Tonsillitis is inflammation of the tonsils which are the lymph glands in the back of the throat on the sides of the tongue. The purpose of the tonsils are to prevent bacteria and viruses from entering the body. When the tonsils become infected, the back of the throat may appear red and swollen, and there may be white or yellow patches on the tonsils. Tonsillitis can either be acute, meaning it comes on suddenly, or it can be persistent (chronic).

Symptoms of acute tonsillitis include:

  • Fever
  • Chills
  • Headache
  • Throat pain
  • Trouble swallowing
  • Coughing
  • White patches on the tonsils
  • Fatigue
  • Enlarged, painful lymph nodes in the neck

Symptoms of chronic tonsillitis include:

  • Persistent sore throat
  • Bad breath
  • Tonsil stones (white particles in the tonsils)
  • Persistent swollen lymph nodes in the neck

If tonsillitis is caused by a virus, it will typically resolve within four to seven days. If it is caused by a bacteria, such as strep, it is usually treated with an antibiotic. Chronic cases of repeated episodes of tonsillitis may require surgical removal of the tonsils and adenoids.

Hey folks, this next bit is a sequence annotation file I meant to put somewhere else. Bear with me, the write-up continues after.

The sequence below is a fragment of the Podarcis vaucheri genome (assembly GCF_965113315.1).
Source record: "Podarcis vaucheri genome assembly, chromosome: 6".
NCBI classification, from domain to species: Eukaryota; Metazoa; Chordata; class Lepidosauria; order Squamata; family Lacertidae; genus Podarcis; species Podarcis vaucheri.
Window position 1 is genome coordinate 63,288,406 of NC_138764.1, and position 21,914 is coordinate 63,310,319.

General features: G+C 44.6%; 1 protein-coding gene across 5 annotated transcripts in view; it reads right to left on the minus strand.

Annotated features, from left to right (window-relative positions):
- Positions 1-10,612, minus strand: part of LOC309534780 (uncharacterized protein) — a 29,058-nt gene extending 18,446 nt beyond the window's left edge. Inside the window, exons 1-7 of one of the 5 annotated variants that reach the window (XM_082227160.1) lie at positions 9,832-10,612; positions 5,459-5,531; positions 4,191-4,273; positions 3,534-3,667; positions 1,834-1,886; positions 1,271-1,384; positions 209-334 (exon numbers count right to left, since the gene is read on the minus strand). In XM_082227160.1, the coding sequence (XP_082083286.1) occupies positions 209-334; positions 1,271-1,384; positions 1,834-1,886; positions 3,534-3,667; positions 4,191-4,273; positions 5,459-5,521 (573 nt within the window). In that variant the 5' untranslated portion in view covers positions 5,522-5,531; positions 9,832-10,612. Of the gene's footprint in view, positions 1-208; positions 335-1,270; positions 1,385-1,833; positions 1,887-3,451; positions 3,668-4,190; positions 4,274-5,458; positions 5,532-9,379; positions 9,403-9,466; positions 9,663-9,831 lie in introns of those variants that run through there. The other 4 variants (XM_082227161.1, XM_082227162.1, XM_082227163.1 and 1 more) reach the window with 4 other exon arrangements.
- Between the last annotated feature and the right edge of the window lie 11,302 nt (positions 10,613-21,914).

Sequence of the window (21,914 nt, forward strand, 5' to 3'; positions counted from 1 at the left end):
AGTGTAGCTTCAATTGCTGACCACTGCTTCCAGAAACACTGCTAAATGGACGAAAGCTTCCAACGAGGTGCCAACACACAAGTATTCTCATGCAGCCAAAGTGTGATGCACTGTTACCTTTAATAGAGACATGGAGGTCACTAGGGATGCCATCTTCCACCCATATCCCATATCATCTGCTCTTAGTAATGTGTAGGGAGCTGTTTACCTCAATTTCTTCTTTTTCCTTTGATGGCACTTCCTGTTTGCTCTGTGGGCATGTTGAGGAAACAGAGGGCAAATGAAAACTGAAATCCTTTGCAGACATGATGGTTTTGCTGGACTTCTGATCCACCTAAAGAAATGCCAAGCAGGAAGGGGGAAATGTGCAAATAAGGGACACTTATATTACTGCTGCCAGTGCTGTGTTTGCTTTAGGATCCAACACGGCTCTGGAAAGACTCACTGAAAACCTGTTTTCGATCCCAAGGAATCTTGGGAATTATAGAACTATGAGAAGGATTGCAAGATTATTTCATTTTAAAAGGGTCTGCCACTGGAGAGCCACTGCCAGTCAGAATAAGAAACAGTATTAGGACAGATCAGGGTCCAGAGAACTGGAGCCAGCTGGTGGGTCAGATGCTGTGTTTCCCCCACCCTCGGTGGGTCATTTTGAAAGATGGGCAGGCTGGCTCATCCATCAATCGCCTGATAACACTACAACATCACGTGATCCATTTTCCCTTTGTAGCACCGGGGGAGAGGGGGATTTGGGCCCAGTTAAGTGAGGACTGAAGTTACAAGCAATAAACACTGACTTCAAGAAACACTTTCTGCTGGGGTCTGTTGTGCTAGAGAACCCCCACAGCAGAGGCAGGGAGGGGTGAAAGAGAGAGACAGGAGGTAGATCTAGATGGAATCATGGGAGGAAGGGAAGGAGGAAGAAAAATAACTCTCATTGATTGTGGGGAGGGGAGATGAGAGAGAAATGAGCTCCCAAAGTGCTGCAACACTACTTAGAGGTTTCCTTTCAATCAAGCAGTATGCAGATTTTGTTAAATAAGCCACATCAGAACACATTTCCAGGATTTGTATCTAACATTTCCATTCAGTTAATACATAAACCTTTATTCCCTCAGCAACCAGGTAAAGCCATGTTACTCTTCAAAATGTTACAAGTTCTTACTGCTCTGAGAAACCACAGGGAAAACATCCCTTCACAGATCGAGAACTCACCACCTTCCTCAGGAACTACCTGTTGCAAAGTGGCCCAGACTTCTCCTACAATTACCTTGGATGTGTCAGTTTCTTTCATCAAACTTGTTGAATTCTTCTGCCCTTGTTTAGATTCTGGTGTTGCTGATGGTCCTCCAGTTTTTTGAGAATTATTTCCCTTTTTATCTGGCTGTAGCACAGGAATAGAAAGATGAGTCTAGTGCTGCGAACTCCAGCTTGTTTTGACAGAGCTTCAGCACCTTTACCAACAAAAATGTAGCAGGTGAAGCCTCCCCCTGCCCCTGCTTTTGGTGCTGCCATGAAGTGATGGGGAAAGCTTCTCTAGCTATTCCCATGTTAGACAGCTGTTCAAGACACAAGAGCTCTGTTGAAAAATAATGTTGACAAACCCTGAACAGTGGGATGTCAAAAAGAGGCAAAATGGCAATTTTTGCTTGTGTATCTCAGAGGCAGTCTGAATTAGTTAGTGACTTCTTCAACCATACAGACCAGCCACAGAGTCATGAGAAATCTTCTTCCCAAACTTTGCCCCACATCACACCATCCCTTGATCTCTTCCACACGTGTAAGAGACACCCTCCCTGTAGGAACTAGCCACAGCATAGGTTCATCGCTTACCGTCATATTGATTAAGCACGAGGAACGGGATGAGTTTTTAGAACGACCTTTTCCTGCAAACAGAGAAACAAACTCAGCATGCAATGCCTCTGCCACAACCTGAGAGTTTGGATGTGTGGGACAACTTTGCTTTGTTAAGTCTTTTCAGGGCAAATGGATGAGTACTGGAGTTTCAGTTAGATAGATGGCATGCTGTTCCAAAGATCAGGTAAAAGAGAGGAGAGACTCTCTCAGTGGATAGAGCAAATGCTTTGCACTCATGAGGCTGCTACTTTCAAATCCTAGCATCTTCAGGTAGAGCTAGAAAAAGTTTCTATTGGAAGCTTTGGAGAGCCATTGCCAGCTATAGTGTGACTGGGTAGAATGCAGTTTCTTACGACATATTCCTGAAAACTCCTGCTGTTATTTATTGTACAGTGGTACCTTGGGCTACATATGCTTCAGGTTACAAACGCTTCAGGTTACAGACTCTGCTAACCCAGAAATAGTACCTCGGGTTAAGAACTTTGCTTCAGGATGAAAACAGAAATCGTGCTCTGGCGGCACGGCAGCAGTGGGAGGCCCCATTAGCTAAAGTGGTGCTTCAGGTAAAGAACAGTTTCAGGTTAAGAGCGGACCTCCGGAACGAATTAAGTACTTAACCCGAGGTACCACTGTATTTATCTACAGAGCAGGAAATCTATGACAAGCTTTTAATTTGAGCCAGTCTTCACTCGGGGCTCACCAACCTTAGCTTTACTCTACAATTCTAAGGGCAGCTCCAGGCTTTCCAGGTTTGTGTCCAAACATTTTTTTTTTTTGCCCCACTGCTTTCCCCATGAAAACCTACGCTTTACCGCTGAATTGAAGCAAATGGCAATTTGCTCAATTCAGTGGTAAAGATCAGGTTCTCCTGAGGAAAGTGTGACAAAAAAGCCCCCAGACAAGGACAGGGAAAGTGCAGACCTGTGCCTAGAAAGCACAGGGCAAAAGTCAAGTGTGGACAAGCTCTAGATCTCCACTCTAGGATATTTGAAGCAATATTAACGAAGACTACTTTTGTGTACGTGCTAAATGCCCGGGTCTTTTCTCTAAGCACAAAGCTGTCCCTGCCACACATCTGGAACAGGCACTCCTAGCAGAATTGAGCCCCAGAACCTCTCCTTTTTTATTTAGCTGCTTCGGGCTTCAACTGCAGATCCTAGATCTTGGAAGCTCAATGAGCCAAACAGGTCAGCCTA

Hoarseness is a change in the quality of the voice, making it sound raspy, strained, or a different pitch than usual. This usually occurs when there is a problem with the vocal cords of the voice box, which is called the larynx. There are several possible causes of hoarseness. Some of them include:

  • Acute laryngitis- this is the most common cause for hoarseness and may be due to vocal cord swelling. This may be due to a virus or vocal strain.
  • Vocal cord lesions- prolonged trauma to the voice box can lead to nodules, polyps, or cysts. Sometimes these lesions are benign, but other times they can be precancerous or cancerous. If you have hoarseness that lasts longer than four weeks and you are a tobacco user, you should have an evaluation by an ENT specialist.
  • Neurological disorders- neurological disorders such as a stroke or Parkinson’s disease can cause hoarseness.
  • Injury- a paralyzed vocal cord can occur after surgery, trauma, or illness.
  • Vocal cord atrophy- aging can lead to a raspy voice that is not as powerful as it once was. This is because the vocal cords lose bulk and tone with age.

Factors that contribute to hoarseness and problems with the vocal cords include:

  • Reflux- Heartburn and indigestion occur when acidic stomach contents move up from the stomach into the esophagus. If the stomach acid reaches the voice box, hoarseness and other throat symptoms can result.